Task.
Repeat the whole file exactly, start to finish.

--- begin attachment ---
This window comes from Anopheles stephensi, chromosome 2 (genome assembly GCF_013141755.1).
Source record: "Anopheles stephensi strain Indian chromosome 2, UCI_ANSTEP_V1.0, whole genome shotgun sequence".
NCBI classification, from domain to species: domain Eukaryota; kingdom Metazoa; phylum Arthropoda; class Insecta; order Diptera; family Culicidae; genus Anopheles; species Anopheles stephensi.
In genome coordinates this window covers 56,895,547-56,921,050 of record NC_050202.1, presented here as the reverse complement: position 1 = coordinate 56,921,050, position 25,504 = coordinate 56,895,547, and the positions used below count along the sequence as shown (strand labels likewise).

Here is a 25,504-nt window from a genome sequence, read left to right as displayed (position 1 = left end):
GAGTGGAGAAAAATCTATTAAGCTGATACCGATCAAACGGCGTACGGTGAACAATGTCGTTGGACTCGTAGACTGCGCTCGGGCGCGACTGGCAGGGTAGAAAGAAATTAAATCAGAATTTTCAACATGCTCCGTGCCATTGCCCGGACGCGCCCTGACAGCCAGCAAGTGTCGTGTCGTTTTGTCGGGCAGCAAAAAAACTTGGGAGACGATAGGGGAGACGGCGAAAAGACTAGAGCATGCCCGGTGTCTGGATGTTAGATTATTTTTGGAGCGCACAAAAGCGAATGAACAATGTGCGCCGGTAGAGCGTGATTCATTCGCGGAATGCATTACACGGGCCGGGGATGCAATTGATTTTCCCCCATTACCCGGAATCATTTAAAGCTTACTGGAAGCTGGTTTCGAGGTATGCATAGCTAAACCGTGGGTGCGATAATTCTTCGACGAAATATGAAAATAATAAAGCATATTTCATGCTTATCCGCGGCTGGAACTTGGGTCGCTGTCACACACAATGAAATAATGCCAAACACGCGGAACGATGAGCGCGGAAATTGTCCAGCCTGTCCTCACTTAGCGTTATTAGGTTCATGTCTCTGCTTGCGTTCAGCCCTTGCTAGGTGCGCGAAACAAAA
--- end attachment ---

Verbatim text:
This window comes from Anopheles stephensi, chromosome 2 (genome assembly GCF_013141755.1).
Source record: "Anopheles stephensi strain Indian chromosome 2, UCI_ANSTEP_V1.0, whole genome shotgun sequence".
NCBI classification, from domain to species: domain Eukaryota; kingdom Metazoa; phylum Arthropoda; class Insecta; order Diptera; family Culicidae; genus Anopheles; species Anopheles stephensi.
In genome coordinates this window covers 56,895,547-56,921,050 of record NC_050202.1, presented here as the reverse complement: position 1 = coordinate 56,921,050, position 25,504 = coordinate 56,895,547, and the positions used below count along the sequence as shown (strand labels likewise).

Here is a 25,504-nt window from a genome sequence, read left to right as displayed (position 1 = left end):
GAGTGGAGAAAAATCTATTAAGCTGATACCGATCAAACGGCGTACGGTGAACAATGTCGTTGGACTCGTAGACTGCGCTCGGGCGCGACTGGCAGGGTAGAAAGAAATTAAATCAGAATTTTCAACATGCTCCGTGCCATTGCCCGGACGCGCCCTGACAGCCAGCAAGTGTCGTGTCGTTTTGTCGGGCAGCAAAAAAACTTGGGAGACGATAGGGGAGACGGCGAAAAGACTAGAGCATGCCCGGTGTCTGGATGTTAGATTATTTTTGGAGCGCACAAAAGCGAATGAACAATGTGCGCCGGTAGAGCGTGATTCATTCGCGGAATGCATTACACGGGCCGGGGATGCAATTGATTTTCCCCCATTACCCGGAATCATTTAAAGCTTACTGGAAGCTGGTTTCGAGGTATGCATAGCTAAACCGTGGGTGCGATAATTCTTCGACGAAATATGAAAATAATAAAGCATATTTCATGCTTATCCGCGGCTGGAACTTGGGTCGCTGTCACACACAATGAAATAATGCCAAACACGCGGAACGATGAGCGCGGAAATTGTCCAGCCTGTCCTCACTTAGCGTTATTAGGTTCATGTCTCTGCTTGCGTTCAGCCCTTGCTAGGTGCGCGAAACAAAA